Fishing Report: Deckers
South Platte River
In the winter months near Kremmling on the Upper Colorado River, fly fishing can be challenging due to colder water temperatures and more sluggish fish.
However, there are several effective fly patterns to consider:
Midges: These insects are a staple during winter. Opt for midge patterns like Zebra Midges, Disco Midges, Mercury Midges, or RS2s in sizes ranging from #18 to #24.
Blue-Winged Olives (BWOs): These may hatch during warmer periods. Carry patterns like Sparkle Duns, Parachute Adams, or Pheasant Tails in sizes #18 to #22 to imitate BWOs.
Scuds and Sowbugs: These aquatic insects are available year-round and can be effective in winter. Patterns like Scud patterns, RS2s, or Hare's Ear Nymphs in smaller sizes (#16 to #20) can mimic them well.
Egg Patterns: As trout may be focusing on eggs drifting downstream from spawning fish, egg patterns in various colors (#12 to #18) can attract attention.
Streamers: Larger fish might respond to streamers, even in colder weather. Woolly Buggers or small articulated patterns in natural colors can be enticing.
As always, adaptability is crucial when fly fishing. Observe the water and the behavior of the fish. Present your flies naturally and consider adjusting depth and retrieval rates to match the fish's activity level.
The Colorado River begins its journey in Rocky Mountain National Park and heads west offering anglers several opportunities to sample this great stream. Near the small community of Granby is the confluence of the Fraser River. At this point the river is a meandering, meadow stream flowing through lush ranchland and the river remains this way until it hit Byers Canyon. Byers Canyon is only about 3/4 mile long and this section is tough to negotiate, especially during higher flows. Below Byers Canyon the river is “as good as it gets” with many access points including Paul Gilbert, Lone Buck, Kemp-Breeze, Sun Set Ranch, Powers Unit, Reeder Creek and the Pump House to Radium stretch. The Colorado is lined with cottonwood trees and willows and is a dry fly paradise. Anglers can expect to catch a mixed bag of both browns and rainbows. The regulations in this area are flies and lures only and all fish must be returned to the water immediately.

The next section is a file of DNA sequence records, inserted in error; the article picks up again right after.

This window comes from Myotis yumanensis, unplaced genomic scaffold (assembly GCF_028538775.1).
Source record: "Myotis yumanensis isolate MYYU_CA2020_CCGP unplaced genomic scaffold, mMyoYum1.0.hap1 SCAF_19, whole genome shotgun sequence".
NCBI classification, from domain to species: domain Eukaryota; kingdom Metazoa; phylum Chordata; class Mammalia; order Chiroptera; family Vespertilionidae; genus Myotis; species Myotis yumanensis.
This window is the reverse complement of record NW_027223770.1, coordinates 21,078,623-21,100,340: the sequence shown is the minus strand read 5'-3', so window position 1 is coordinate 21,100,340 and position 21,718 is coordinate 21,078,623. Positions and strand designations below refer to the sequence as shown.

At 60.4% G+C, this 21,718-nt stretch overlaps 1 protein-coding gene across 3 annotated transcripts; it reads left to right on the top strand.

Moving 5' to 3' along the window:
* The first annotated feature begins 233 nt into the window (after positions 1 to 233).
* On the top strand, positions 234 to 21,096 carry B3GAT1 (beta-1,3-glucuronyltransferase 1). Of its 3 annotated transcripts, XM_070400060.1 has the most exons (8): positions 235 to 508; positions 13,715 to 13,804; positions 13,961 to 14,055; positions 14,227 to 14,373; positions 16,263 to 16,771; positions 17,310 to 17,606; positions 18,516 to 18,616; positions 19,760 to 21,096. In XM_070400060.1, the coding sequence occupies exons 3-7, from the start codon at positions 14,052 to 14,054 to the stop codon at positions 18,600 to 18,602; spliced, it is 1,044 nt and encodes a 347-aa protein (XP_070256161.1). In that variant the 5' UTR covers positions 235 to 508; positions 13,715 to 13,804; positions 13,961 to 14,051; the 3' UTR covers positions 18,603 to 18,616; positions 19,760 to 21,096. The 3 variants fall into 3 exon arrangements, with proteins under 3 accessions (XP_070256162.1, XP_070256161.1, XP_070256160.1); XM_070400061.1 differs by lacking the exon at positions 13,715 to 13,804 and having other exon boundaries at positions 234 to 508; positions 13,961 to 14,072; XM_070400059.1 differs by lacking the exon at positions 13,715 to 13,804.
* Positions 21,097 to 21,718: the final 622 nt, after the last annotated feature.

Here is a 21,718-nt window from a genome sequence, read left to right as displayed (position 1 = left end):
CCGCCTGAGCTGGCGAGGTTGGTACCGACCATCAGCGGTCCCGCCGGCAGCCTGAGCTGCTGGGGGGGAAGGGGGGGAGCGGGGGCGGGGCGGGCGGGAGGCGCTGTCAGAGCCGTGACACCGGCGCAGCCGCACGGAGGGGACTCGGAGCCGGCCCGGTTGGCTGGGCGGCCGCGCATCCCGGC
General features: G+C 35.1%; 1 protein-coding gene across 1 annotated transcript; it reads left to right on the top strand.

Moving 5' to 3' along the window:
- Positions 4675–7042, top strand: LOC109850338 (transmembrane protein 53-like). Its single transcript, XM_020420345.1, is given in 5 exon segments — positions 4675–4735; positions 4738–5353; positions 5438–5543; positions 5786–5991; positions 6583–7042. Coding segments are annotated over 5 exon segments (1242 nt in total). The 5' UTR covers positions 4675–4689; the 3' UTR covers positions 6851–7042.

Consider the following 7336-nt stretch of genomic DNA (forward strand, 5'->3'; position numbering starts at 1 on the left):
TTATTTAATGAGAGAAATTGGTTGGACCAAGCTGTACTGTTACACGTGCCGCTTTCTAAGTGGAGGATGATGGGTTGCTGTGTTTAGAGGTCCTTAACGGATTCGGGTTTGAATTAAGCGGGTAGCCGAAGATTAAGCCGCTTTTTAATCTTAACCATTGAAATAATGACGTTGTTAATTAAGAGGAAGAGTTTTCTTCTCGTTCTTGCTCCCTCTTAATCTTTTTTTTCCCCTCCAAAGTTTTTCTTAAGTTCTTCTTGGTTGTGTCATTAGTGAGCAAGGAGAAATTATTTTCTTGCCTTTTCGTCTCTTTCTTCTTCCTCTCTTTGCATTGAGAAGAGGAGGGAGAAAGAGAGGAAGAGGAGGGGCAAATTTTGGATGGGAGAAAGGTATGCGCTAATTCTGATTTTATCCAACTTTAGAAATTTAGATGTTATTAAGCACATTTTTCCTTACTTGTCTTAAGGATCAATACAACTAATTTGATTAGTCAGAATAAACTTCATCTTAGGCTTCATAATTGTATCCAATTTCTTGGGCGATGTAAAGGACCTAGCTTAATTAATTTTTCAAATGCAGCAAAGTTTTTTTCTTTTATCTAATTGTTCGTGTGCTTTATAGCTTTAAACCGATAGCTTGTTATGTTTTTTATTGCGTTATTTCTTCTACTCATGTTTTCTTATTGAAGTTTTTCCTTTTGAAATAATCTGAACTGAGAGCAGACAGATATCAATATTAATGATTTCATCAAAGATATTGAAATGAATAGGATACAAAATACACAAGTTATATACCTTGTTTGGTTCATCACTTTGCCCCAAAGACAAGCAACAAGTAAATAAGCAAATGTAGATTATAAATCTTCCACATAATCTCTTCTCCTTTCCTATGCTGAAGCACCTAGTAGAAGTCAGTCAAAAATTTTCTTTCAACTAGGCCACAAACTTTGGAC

Fishing the Colorado River should be on everyone's bucket list. Whether you're a walk/wade fisherman or prefer float-fishing, this river has something for everyone!